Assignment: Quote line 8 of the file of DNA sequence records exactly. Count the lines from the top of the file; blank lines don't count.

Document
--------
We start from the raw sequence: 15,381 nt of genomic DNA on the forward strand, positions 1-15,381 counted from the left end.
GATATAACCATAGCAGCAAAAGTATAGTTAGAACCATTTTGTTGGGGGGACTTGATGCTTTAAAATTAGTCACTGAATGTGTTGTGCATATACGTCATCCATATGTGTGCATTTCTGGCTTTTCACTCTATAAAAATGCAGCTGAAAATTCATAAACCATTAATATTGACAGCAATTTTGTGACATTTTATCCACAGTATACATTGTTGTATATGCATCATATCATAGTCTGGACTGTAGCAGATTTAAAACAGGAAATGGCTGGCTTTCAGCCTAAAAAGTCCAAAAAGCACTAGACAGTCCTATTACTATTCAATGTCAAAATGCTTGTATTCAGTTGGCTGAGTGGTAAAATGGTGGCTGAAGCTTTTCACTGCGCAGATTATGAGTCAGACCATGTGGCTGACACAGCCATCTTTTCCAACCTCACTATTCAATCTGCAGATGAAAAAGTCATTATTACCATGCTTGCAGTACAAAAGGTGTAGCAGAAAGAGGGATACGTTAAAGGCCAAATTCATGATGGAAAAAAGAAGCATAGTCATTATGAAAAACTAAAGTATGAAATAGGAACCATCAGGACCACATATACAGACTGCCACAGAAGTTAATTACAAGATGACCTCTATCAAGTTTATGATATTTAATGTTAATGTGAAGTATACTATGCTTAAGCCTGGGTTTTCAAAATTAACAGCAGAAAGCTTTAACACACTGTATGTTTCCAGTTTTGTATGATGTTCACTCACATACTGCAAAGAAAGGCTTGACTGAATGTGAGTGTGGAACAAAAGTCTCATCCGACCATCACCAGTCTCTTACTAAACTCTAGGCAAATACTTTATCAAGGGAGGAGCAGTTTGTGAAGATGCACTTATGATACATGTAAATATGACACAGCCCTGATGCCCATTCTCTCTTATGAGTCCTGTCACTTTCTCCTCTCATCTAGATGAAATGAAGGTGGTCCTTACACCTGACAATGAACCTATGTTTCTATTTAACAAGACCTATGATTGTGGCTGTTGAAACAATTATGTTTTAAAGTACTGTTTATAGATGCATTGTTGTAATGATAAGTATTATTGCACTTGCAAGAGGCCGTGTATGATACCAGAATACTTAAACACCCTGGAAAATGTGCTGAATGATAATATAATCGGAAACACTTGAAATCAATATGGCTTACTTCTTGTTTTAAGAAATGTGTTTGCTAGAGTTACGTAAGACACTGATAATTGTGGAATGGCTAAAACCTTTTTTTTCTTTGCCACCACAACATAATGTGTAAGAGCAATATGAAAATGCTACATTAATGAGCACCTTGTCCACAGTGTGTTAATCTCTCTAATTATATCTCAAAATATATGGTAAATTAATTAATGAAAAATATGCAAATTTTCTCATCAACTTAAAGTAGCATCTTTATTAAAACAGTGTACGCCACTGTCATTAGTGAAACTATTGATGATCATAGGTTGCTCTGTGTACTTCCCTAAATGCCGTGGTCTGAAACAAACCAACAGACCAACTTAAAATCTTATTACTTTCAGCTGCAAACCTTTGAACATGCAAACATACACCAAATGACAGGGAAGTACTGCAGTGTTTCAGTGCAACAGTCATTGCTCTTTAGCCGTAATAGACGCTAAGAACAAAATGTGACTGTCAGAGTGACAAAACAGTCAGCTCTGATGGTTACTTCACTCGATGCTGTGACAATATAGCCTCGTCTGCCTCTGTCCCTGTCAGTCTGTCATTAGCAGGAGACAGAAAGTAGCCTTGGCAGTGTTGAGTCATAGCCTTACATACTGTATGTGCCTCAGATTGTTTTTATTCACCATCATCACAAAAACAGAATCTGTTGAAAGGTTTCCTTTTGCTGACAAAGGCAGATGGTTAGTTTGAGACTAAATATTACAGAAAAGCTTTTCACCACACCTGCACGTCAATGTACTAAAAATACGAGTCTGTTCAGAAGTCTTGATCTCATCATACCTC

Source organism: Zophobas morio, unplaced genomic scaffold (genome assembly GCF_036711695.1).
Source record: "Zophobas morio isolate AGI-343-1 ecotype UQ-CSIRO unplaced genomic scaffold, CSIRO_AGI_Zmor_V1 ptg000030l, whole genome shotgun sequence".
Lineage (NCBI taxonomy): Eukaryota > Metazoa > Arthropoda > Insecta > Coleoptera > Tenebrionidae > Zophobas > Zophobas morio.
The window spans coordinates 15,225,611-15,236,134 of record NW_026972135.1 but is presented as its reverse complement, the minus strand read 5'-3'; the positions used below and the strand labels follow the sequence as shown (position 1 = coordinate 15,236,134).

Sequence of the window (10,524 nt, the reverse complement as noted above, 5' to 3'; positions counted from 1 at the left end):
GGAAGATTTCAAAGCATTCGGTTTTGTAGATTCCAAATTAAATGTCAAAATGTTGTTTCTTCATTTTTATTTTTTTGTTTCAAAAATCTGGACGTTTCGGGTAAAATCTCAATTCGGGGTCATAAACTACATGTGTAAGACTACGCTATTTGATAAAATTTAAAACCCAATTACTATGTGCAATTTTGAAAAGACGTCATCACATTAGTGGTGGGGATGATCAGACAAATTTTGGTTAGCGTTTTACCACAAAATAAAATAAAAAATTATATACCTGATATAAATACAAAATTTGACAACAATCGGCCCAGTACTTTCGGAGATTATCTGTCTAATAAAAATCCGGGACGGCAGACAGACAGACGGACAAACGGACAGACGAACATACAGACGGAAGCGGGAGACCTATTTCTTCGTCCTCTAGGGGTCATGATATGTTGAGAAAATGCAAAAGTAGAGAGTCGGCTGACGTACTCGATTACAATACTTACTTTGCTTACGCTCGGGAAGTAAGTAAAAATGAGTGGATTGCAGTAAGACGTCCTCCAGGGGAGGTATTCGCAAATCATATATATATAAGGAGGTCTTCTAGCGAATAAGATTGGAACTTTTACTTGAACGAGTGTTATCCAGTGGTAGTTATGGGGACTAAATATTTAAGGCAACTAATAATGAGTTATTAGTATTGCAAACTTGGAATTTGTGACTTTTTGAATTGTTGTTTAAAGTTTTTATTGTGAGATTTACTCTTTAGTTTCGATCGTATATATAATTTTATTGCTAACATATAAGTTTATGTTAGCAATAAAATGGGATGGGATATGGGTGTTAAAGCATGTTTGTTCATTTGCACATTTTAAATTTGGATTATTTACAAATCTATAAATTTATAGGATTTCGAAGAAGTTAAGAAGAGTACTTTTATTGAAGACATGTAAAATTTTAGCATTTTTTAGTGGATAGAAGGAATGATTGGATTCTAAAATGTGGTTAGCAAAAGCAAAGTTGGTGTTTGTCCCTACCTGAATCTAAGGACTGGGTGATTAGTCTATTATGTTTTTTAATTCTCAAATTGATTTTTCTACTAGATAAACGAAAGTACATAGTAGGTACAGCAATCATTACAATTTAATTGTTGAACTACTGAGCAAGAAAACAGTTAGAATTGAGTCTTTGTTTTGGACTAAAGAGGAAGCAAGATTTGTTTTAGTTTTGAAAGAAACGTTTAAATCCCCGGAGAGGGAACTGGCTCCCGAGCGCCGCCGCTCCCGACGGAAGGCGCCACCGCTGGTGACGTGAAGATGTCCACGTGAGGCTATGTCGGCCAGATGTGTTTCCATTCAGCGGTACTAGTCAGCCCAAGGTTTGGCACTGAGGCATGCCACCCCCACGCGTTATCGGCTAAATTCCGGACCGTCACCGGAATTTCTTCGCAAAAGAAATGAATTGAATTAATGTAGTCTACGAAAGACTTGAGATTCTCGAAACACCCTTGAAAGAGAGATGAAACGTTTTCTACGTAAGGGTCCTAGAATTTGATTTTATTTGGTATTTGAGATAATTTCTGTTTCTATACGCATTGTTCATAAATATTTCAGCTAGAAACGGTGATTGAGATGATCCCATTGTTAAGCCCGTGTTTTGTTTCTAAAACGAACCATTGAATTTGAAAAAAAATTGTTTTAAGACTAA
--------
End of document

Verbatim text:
GGAAGATTTCAAAGCATTCGGTTTTGTAGATTCCAAATTAAATGTCAAAATGTTGTTTCTTCATTTTTATTTTTTTGTTTCAAAAATCTGGACGTTTCGGGTAAAATCTCAATTCGGGGTCATAAACTACATGTGTAAGACTACGCTATTTGATAAAATTTAAAACCCAATTACTATGTGCAATTTTGAAAAGACGTCATCACATTAGTGGTGGGGATGATCAGACAAATTTTGGTTAGCGTTTTACCACAAAATAAAATAAAAAATTATATACCTGATATAAATACAAAATTTGACAACAATCGGCCCAGTACTTTCGGAGATTATCTGTCTAATAAAAATCCGGGACGGCAGACAGACAGACGGACAAACGGACAGACGAACATACAGACGGAAGCGGGAGACCTATTTCTTCGTCCTCTAGGGGTCATGATATGTTGAGAAAATGCAAAAGTAGAGAGTCGGCTGACGTACTCGATTACAATACTTACTTTGCTTACGCTCGGGAAGTAAGTAAAAATGAGTGGATTGCAGTAAGACGTCCTCCAGGGGAGGTATTCGCAAATCATATATATATAAGGAGGTCTTCTAGCGAATAAGATTGGAACTTTTACTTGAACGAGTGTTATCCAGTGGTAGTTATGGGGACTAAATATTTAAGGCAACTAATAATGAGTTATTAGTATTGCAAACTTGGAATTTGTGACTTTTTGAATTGTTGTTTAAAGTTTTTATTGTGAGATTTACTCTTTAGTTTCGATCGTATATATAATTTTATTGCTAACATATAAGTTTATGTTAGCAATAAAATGGGATGGGATATGGGTGTTAAAGCATGTTTGTTCATTTGCACATTTTAAATTTGGATTATTTACAAATCTATAAATTTATAGGATTTCGAAGAAGTTAAGAAGAGTACTTTTATTGAAGACATGTAAAATTTTAGCATTTTTTAGTGGATAGAAGGAATGATTGGATTCTAAAATGTGGTTAGCAAAAGCAAAGTTGGTGTTTGTCCCTACCTGAATCTAAGGACTGGGTGATTAGTCTATTATGTTTTTTAATTCTCAAATTGATTTTTCTACTAGATAAACGAAAGTACATAGTAGGTACAGCAATCATTACAATTTAATTGTTGAACTACTGAGCAAGAAAACAGTTAGAATTGAGTCTTTGTTTTGGACTAAAGAGGAAGCAAGATTTGTTTTAGTTTTGAAAGAAACGTTTAAATCCCCGGAGAGGGAACTGGCTCCCGAGCGCCGCCGCTCCCGACGGAAGGCGCCACCGCTGGTGACGTGAAGATGTCCACGTGAGGCTATGTCGGCCAGATGTGTTTCCATTCAGCGGTACTAGTCAGCCCAAGGTTTGGCACTGAGGCATGCCACCCCCACGCGTTATCGGCTAAATTCCGGACCGTCACCGGAATTTCTTCGCAAAAGAAATGAATTGAATTAATGTAGTCTACGAAAGACTTGAGATTCTCGAAACACCCTTGAAAGAGAGATGAAACGTTTTCTACGTAAGGGTCCTAGAATTTGATTTTATTTGGTATTTGAGATAATTTCTGTTTCTATACGCATTGTTCATAAATATTTCAGCTAGAAACGGTGATTGAGATGATCCCATTGTTAAGCCCGTGTTTTGTTTCTAAAACGAACCATTGAATTTGAAAAAAAATTGTTTTAAGACTAA